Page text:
Only, it didn’t! The partner deemed her overqualified to receive a business analyst offer. In fact, the partner mentioned to her that while she was analytically and intellectually amongst the best they had interviewed this year, the nature of her academic work seemed to suggest that she would be unhappy in a consulting type of role.

Now, I am not suggesting that the partner was completely wrong. In fact she might be a hundred percent correct. F also told me later that she is happier immersed in the world of academia than corporate life. Yet, is it fair to make such a decision on one question, that probably lasted all of thirty seconds? When the person is intellectually and analytically perfect, along with grace and poise, is it not worthy of an offer in consulting? Do they not deserve the right to judge whether it is fit  for them or not after they have been given a chance? 30 – 40% of any batch recruited from campuses do not make it past the second year in the firm they were hired. This means that in spite of all the fit questions, interviewers, including partners, make mistakes. Why then not allow capable people the benefit of doubt?

I close this post by making an observation – Rajat Gupta, the former Managing Director of McKinsey from early ’90s to 2003, was initially rejected by McKinsey after his campus interview at HBS until his professors intervened on his behalf.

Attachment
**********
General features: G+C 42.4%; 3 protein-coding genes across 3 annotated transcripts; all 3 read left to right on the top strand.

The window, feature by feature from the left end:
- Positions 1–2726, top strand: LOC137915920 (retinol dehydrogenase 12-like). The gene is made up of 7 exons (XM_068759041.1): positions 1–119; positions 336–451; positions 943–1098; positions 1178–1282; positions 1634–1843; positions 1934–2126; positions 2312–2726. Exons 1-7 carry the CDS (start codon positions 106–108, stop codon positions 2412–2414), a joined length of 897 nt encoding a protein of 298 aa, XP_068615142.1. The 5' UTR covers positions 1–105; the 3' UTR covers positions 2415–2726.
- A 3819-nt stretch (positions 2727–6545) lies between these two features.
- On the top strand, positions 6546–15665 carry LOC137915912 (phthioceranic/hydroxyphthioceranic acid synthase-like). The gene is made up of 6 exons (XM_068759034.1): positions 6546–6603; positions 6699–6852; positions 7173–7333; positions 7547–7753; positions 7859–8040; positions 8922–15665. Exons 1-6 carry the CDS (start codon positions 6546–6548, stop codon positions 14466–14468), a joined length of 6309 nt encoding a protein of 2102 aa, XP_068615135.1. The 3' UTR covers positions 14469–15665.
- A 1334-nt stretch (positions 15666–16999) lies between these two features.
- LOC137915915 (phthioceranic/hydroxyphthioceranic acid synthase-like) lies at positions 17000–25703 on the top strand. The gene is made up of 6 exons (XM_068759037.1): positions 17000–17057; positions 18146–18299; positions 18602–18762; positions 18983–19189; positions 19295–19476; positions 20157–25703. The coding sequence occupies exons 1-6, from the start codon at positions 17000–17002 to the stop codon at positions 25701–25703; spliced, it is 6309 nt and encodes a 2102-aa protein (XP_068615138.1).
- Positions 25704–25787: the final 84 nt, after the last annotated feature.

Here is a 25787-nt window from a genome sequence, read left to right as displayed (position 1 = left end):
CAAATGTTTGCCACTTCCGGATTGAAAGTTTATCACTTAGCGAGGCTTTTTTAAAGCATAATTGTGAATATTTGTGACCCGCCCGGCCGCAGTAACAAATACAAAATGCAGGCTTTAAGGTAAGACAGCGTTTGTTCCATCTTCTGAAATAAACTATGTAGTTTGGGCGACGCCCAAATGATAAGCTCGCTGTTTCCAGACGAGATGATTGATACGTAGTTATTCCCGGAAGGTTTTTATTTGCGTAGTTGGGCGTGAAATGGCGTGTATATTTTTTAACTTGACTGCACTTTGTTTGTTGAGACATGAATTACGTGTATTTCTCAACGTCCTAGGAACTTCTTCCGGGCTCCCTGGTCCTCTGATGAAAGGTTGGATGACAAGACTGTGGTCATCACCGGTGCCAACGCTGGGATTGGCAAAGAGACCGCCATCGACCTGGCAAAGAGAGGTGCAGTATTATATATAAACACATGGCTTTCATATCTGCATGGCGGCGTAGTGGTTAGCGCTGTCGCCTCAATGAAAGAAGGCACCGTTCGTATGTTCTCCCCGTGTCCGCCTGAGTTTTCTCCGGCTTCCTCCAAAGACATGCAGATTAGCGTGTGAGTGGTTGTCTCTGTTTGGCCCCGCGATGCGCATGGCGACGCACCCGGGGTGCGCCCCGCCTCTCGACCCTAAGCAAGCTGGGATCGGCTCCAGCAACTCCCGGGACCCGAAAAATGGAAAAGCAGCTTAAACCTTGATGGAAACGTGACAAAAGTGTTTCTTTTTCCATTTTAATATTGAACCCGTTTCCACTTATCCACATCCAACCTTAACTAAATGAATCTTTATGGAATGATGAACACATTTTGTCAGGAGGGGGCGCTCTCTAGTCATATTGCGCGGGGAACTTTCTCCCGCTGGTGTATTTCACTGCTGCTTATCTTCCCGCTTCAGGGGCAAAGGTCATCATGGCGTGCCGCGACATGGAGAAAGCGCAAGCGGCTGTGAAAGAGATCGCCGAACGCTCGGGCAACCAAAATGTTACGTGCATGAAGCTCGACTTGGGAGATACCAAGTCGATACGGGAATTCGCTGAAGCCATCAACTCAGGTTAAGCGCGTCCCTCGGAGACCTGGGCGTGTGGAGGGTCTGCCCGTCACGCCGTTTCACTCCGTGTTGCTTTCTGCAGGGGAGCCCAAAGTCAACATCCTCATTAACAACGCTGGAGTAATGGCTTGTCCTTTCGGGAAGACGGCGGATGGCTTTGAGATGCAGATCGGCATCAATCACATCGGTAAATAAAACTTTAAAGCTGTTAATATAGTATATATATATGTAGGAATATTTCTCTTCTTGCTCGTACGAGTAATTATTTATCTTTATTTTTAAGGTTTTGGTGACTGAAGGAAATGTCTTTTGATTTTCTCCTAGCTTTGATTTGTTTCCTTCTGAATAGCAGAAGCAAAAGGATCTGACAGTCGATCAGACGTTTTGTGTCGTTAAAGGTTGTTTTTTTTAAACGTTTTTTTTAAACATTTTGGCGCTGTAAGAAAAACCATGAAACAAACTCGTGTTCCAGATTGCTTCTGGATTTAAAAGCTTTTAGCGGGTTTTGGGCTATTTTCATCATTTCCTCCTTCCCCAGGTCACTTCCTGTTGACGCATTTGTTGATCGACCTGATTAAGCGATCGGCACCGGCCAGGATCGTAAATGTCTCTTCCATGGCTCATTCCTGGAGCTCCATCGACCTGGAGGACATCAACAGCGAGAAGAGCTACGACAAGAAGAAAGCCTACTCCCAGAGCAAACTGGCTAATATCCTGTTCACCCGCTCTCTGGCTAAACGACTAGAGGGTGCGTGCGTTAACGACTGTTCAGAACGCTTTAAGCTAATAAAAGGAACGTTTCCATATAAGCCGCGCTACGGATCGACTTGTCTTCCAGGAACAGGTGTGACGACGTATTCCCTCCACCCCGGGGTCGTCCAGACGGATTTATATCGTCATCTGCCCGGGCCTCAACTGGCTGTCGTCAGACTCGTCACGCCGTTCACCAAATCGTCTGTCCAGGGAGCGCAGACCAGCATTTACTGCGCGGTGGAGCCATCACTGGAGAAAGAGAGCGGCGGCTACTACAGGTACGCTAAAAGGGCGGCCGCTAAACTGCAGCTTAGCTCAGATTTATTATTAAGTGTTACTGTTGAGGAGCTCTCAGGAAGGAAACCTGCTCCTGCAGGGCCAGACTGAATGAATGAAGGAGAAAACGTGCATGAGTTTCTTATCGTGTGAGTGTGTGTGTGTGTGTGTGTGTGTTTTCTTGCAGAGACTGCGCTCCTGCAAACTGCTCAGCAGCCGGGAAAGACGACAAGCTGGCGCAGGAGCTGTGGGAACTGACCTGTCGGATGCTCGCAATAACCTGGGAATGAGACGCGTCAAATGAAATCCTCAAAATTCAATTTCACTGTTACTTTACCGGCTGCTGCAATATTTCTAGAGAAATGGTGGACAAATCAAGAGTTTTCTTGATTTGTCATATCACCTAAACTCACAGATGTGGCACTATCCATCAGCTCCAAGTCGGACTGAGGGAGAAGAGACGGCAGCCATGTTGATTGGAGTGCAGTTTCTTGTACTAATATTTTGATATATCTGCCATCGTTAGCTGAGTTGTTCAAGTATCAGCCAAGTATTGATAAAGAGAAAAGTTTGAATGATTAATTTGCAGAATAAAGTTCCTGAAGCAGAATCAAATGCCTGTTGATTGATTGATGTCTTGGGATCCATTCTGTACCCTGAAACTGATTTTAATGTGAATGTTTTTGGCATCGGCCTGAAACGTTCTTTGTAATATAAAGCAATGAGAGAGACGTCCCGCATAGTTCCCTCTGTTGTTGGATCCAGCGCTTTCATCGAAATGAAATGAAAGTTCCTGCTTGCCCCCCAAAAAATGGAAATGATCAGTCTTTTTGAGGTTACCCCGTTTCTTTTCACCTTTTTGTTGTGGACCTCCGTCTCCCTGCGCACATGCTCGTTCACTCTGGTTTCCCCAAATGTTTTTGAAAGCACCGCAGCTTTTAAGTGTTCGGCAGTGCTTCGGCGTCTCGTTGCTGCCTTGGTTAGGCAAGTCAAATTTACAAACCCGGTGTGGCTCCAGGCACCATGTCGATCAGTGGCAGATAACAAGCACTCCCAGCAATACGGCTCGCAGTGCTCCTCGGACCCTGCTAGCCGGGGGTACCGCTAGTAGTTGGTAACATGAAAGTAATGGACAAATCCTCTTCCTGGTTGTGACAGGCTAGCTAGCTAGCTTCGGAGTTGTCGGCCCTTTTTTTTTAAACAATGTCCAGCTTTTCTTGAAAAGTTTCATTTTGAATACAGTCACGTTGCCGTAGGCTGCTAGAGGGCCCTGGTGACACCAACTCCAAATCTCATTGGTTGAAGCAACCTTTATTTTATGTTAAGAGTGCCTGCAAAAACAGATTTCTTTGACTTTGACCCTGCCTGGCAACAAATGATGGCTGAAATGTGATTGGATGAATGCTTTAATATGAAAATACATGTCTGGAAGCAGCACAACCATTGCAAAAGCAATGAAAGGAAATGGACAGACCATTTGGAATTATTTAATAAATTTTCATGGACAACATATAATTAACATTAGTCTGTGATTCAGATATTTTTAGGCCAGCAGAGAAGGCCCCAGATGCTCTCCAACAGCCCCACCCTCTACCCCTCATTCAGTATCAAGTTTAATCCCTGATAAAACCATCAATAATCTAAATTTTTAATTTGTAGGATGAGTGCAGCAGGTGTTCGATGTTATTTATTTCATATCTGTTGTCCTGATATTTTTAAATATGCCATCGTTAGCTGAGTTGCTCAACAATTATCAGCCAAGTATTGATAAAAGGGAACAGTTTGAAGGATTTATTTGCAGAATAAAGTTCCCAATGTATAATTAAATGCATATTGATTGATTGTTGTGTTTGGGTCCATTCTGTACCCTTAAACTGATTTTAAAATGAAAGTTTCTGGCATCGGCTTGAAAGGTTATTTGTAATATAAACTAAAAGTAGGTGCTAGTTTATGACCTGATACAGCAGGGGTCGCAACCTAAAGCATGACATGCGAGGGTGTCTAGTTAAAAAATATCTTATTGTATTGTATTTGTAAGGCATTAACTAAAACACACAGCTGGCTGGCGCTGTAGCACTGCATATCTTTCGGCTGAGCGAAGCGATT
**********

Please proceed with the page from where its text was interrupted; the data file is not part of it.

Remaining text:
December 4, 2009 Posted by | Consulting, Interviewing | 2 Comments

The Strange Ways of the Emerging Economy

Every country, every region, every culture in the world is different and to be able to survive and thrive in a globalized economy one has to be able to adapt to and learn the best aspects of these differences in a nimble manner.

I think the above line sums up my learnings from the Emerging Economy so far. Leading a team in the EE has proven to be very different to leading one in my former habitat. What struck me as very odd was a lack of punctuality, a lack of general professionalism towards colleagues and work, an unwillingness to question authority and general chaos. Surely, that can’t be all there is to it. You do not become one of the world’s fastest growing economies by having attributes like the ones mentioned above. What then, is the truth? Is there something I did not see at first? Does something lie beneath?

‘The truth’ is something that I am still discovering. What I have learnt is that yes there is chaos, and a lot of it, but beneath the chaos, the system somehow just works. Let me explain with a typical general example: